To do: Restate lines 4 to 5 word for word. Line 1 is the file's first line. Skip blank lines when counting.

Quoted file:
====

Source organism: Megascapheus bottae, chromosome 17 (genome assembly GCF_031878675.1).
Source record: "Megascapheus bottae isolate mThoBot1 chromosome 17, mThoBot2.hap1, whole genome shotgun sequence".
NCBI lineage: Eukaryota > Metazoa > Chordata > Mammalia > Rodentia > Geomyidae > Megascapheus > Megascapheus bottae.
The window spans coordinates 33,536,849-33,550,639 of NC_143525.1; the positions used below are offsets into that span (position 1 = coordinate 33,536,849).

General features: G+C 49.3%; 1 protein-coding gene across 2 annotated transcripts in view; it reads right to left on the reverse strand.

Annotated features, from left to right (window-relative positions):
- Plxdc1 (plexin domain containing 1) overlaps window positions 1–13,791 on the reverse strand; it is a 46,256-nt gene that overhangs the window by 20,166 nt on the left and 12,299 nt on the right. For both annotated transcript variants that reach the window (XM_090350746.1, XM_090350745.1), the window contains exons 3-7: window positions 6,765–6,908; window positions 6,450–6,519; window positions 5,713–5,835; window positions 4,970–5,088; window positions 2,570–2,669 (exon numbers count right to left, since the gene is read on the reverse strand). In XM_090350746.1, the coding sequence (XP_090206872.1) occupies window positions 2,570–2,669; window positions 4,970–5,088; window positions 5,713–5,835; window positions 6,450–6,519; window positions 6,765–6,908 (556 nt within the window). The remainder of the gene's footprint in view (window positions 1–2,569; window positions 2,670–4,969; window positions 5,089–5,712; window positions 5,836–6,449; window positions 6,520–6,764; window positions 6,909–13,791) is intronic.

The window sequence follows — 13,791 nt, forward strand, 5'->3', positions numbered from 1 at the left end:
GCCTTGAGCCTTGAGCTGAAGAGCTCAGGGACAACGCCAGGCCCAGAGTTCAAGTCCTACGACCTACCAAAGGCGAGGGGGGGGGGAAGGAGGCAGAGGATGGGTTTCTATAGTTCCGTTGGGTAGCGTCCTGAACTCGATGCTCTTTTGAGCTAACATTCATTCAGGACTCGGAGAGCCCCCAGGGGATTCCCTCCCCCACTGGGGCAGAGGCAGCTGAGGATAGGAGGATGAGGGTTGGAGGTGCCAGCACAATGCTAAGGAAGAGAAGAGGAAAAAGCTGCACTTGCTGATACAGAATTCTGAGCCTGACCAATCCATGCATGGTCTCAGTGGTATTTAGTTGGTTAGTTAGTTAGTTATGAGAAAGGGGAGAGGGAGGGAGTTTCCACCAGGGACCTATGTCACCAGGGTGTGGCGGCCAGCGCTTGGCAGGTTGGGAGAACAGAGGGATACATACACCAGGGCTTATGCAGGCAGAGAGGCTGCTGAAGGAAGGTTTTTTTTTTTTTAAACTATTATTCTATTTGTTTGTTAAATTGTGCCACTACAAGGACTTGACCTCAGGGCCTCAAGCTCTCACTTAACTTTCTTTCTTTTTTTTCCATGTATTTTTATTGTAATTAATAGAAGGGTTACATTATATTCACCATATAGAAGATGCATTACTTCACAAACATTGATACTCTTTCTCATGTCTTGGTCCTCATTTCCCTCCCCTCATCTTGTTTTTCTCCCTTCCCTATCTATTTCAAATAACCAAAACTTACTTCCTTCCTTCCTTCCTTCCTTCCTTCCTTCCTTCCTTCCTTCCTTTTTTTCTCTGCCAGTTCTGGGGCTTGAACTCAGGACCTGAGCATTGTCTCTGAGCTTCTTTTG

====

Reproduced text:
The window spans coordinates 33,536,849-33,550,639 of NC_143525.1; the positions used below are offsets into that span (position 1 = coordinate 33,536,849).

General features: G+C 49.3%; 1 protein-coding gene across 2 annotated transcripts in view; it reads right to left on the reverse strand.